Typology: Sea Serpent
Myth: Some skeptics like to not that Ogopogo was merely a fictional tale about a water spirit, but tell that to the countless witnesses who have seen
Location: Puerto Rico
Typology: Something ugly
Myth: Is it really just a coyote with mange? That is the question many have asked. All-star skeptic Benjamin Radford has called the beastie the first monster of the internet. I highly doubt it’s an escaped critter from a top secret facility in the Caribbean. But who knows? Animals mutate all the time.
Location: New Zealand
Typology: Giant bird
Myth: The moa is pretty much extinct, but much like the thylacine there are those who wish for the giant flightless bird to still be alive. There are pushes in New Zealand to revive the species since they have soft tissue evidence found in 1874.
|Cryptid: Beast of Gevaudan
Typology: Big, bad wolf
Myth: During the late 18th-century a big, bad wolf terrorized the former province of Gevaudan in France. It’s a story that begs the big screen treatment, wherein 1764 a beast attacked a woman tending cattle, and later killed teenager Janne Boulet. The death of the creature came at the silver bullet of a man named Jean
Location: United States (predominantly the West Coast)
Myth: Bigfoot, Sasquatch or wild man. Whatever you want to call the Harry to the world’s Hendersons, we’ve been captivated by another hominid walking the earth. They’ve been reported since 1840 when First Nations in Washington State reported giants living among them, stealing their salmon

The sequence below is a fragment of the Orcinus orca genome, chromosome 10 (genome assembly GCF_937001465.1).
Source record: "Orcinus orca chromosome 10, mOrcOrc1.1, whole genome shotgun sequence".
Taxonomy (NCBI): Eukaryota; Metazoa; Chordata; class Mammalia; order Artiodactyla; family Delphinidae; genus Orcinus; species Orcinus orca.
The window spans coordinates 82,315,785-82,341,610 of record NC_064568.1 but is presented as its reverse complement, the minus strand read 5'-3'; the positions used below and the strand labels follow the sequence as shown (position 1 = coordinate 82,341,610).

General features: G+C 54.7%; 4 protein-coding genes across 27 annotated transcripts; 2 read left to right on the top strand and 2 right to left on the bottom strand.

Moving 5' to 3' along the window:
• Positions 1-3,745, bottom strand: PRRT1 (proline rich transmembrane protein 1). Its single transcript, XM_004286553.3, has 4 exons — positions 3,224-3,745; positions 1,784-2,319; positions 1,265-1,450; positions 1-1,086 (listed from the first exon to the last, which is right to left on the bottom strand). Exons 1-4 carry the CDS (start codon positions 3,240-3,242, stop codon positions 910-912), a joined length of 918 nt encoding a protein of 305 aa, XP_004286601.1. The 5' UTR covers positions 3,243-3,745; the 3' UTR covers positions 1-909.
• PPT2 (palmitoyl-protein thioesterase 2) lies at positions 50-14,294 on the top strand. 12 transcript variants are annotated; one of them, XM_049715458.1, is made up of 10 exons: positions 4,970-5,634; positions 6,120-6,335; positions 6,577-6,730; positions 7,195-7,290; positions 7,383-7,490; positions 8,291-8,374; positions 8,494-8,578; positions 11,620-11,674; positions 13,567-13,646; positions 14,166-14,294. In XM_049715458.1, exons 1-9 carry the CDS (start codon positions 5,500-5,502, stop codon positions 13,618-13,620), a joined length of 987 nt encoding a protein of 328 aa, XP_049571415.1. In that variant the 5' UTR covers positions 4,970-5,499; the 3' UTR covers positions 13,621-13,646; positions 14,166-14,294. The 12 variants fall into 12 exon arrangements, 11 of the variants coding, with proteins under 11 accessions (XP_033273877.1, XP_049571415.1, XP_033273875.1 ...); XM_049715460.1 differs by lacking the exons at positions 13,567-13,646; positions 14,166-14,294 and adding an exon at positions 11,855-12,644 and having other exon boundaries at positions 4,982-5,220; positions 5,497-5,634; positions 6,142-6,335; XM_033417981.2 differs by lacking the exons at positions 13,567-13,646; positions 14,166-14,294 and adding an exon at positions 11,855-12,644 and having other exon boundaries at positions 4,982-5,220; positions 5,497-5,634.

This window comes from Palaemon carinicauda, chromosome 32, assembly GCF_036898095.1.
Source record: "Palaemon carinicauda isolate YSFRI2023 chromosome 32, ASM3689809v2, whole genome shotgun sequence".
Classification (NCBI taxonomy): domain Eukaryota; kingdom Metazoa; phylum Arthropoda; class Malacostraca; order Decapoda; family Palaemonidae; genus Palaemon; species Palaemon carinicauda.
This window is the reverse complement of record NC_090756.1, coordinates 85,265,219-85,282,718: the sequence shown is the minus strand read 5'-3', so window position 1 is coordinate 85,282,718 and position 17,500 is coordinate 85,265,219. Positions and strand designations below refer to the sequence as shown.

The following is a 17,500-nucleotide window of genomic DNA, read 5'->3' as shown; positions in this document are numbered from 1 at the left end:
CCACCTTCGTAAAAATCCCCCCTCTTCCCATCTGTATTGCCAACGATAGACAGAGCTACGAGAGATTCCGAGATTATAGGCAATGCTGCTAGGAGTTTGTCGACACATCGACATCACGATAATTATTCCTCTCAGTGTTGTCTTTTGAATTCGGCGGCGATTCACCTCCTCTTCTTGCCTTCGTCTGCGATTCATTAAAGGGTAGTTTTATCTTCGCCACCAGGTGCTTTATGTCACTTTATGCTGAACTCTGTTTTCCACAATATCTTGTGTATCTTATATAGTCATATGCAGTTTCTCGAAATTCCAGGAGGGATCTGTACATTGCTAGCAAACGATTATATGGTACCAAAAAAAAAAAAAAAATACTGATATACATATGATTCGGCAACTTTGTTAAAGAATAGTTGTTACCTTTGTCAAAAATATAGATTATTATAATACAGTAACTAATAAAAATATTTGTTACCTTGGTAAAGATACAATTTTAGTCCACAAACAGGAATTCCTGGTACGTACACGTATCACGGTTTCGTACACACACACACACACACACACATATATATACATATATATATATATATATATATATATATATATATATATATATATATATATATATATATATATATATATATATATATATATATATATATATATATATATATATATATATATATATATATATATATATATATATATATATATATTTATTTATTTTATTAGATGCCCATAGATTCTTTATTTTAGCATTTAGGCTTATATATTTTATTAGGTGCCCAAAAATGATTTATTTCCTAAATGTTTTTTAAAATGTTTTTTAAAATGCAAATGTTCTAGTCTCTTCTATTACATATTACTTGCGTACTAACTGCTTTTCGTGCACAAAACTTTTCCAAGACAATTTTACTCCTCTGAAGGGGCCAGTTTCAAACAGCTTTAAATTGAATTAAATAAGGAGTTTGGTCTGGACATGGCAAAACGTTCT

|Cryptid: Jersey Devil
Location: Pine Barrens, N.J.
Myth: Back in 1795, Deborah Leeds had her 13th child. The child appeared normal at first, but then grew hooves, bat wings and a forked tail. My guess is, somebody ate a bad batch of psychotropic mushrooms. Ever since that fateful day, however, the people of the Garden State have witnessed a beastie in the Pine Barrens. There’s even a pro sports team named after it.
Location: Greensburg, PA
Typology: Giant Bird
Myth: Simply put, the Piasa, as pictured, or the Thunderbird, could be a misidentified eagle, hawk or in the West, a condor. But the fact that a giant bird has been a prevailing theme throughout multiple cultures, from the totems out in British Columbia to the artwork outside of St. Louis.
Location: Point Pleasant, West Virginia
Typology: Flying Bug-Eyed Demon Spawn
Myth: Since 2002, the residents of Point Pleasant have an annual Mothman festival. I don’t know if it celebrates the 1966 series of events that concluded with the collapse of the Silver Bridge or works as a memorial.
|Cryptid: Gef the Talking Mongoose
Location: Dalby, Isle of Man
Myth: Quite possibly one of the most bizarre hoaxes of the 20th century, Gef was a talking mongoose who taunted the Irvings on their farmstead. It was suspected that the teenage daughter, Voirrey, was performing ventriloquism with a tiny rat-sized mongoose that said it hailed from New Delhi.
|Cryptid: The Beast of Bodmin Moor
Location: Bodmin Moor, Cornwall, U.K.
Typology: Big Cat
Myth: Back in the 1970s, this black cat sent England into a stir. Was there a cryptid stalking farmers’ sheep in Cornwall? Naw, it was probably some rich guy’s exotic pet that jailbreaked a la Steve McQueen.
Location: Congo River Basin
Myth: Mokele-Mbembe was made famous by a Disney film from 1985, but since some French missionary, Bonaventure, wrote about the apatosaurus inhabiting the Congo, people have been trying to find it.
Location: Cadboro Bay, Victoria, British Columbia
Typology: Sea Serpent
Myth: Since 1930, British Columbians have been witnessing a bizarre reptile in varying states — from decay to swimming off the coast of the province’s capital.
Location: Atlantic Ocean
Myth: Since the 13th century, when the Vikings toured the oceans, the tales of something unnatural lurking just beneath the cresting waves kept the landlubbers entertained and the mariners in business.
|Cryptid: Loch Ness Monster
Myth: The most famous shot, the Surgeon’s Photo, has been surfacing as a hoax, and then resurfacing as a legit piece. Loch Ness certainly has a history, and whether or not it’s inhabited by a plesiosaur is up to evidence, which is scant at best.